What is happening now is that a larger percentage of the current iPhone users are not upgrading their iPhones. That does not mean, however, that they are ditching their iPhones. So, what Apple is losing is the incremental sales revenue that used to come from those who upgraded their phone on an annual basis. However, this does not mean that they are losing their user base, which is extremely important in understanding how the platform ecosystem works. I would start worrying about Apple’s future when a larger number of iPhone users are migrating away from Apple’s very sticky ecosystem.

What Apple has been able to do consistently in the past was expanding its user base with new hardware platforms started from iPod to iPhone. Mac, Apple TV, and iPad were important parts of the platform, but in my estimate, they did not significantly add new users to the ecosystem. And, it was primarily through its iOS / iTunes ecosystem that Apple used to keep those users into its premium-priced hardware products. For Apple, until recently, its ecosystem was not the primary source of revenue. Rather, it was to enhance the value of its hardware. Let me say it again. Apple is a hardware company. Software and ecosystem for them are just features!

So, what should Apple do? See, it all has to do with its business model. It is all about creating a steady revenue stream that can replace the loss of the annual iPhone upgrade cycle. Going forward, we can assume that fewer people will upgrade their iPhone each year. I didn’t, for the first time. That does not mean that they will never upgrade their iPhone. Perhaps the majority of iPhone users will upgrade their phones every other year. So, Apple needs to think about making up the loss of revenue stream from the annual iPhone upgrade. Given the way Apple’s business model is set up, there seem to be two things Apple need to do.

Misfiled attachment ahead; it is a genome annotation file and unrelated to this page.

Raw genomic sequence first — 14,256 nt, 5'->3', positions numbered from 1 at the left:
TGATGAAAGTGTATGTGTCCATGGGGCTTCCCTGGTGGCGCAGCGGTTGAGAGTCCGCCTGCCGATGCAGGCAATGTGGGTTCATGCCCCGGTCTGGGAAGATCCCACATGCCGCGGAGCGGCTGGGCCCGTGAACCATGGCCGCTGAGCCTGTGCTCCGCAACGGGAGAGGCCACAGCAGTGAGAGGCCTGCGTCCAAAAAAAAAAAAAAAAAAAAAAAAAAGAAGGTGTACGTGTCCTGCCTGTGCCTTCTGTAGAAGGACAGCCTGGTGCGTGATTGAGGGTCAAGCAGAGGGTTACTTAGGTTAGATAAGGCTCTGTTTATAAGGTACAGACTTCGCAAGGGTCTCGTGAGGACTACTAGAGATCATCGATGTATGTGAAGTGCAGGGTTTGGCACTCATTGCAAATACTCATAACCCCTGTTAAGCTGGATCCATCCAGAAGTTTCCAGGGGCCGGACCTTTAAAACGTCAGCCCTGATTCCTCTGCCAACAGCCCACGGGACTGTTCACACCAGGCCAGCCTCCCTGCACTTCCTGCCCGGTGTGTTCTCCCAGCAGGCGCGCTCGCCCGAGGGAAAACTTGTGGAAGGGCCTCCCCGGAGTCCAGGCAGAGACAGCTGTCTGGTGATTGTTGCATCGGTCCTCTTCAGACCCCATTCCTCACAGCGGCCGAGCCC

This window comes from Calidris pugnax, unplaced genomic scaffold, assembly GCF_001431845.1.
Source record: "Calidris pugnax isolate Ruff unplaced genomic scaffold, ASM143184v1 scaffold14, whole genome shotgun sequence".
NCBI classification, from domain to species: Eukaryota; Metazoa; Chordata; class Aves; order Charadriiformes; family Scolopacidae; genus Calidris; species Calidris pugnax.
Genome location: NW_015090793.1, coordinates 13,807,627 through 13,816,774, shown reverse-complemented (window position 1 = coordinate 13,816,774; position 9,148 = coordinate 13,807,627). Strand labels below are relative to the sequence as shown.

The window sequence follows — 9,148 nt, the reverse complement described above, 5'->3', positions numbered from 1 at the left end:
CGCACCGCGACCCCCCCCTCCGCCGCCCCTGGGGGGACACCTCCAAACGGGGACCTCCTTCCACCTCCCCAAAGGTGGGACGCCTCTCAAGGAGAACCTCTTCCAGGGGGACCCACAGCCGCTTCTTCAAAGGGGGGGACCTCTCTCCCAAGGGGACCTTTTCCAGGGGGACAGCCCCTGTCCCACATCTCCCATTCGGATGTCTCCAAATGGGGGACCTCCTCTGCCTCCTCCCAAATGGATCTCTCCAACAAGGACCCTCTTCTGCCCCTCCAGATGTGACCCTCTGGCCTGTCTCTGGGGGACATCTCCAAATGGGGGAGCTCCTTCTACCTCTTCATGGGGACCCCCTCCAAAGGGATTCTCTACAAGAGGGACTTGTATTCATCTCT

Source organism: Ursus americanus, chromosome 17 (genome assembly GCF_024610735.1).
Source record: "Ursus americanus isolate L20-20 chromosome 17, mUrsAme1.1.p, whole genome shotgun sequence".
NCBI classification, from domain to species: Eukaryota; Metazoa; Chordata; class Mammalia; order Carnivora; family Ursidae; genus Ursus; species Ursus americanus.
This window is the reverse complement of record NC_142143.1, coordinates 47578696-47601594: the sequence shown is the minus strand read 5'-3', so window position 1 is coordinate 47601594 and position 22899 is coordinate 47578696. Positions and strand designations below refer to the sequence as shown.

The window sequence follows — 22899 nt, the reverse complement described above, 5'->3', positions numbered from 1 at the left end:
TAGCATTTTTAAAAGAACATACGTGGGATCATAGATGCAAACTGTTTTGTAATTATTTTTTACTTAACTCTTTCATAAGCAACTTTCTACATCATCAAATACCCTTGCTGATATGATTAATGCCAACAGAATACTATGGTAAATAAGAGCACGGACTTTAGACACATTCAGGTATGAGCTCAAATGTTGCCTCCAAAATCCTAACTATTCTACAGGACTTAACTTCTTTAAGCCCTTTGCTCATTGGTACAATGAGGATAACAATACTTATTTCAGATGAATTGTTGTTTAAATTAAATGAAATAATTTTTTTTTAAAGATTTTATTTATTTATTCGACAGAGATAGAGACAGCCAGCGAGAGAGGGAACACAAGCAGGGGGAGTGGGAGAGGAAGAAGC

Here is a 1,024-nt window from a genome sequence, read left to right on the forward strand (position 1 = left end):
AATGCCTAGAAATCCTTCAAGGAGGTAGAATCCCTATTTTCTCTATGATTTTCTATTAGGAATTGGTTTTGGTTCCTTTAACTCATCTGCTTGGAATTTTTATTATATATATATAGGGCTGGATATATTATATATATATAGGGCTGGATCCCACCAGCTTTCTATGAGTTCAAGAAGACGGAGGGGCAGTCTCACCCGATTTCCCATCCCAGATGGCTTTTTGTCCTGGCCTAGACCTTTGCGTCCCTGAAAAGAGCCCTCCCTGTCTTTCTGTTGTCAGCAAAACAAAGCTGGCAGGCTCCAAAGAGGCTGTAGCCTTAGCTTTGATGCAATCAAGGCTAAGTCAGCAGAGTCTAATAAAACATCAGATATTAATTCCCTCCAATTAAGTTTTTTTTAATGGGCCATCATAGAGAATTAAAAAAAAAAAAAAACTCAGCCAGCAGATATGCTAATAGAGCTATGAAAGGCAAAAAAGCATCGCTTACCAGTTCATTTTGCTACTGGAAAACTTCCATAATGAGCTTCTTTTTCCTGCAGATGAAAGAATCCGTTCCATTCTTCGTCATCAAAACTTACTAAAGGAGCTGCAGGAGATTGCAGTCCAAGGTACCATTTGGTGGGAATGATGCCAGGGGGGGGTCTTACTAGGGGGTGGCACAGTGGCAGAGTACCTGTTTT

First, in the short term, Apple should try to monetize its ecosystem more directly by offering some type of premium membership model. Amazon Prime costs $120 per year. What can Apple do in a similar fashion? Apple has its music, movie, iCloud, Apple Care, and now its own video contents. How about free AirPod and all those annoying dongles? Can Apple come up with a super attractive membership program that includes both hardware, software and service at a premium price point? If Apple can convert a large percentage of its loyal users to sign up for it, it can stop the bleeding. In other words, instead of making people line up outside of the Apple store for a new iPhone, it can make users give up their credit card so that it can automatically renew their premium membership. It is all about creating a recurring revenue stream.

Second, given Apple’s DNA, they should try to find the next blockbuster premium hardware product. Obviously, this is what Apple has been trying to do unsuccessfully over the last few years, which is why many analysts seem to be increasingly pessimistic. Apple tried it with TV and it did not work. It seems like that it is still interested in autonomous vehicles, which is an obvious next premium-priced hardware platform. Of course, people will not upgrade their cars every year, but cars are much more expensive than smart phones. The good news is that with a strong iPhone user base, Apple still has time. If Apple can figure out how to do the membership right, it will have even more time. Will it be successful eventually? Who knows?

Finally, both of these strategies might require acquisitions. Perhaps, Apple can buy Netflix. Perhaps, Apple can finally buy Tesla from Elon Musk.

Launching xLab

The primary reason I returned to Cleveland 2.5 years ago was a simple conviction that one of the biggest crises and opportunities of our time is the digital transformation of the old economy. What we have seen so far is just the end of the beginning. What we will see will likely come from the transformation of the old economy. And, we have plenty of them here in Cleveland! When it comes to digital transformation, it is one target rich area. That’s why I came back to Cleveland and why I remain excited about being here.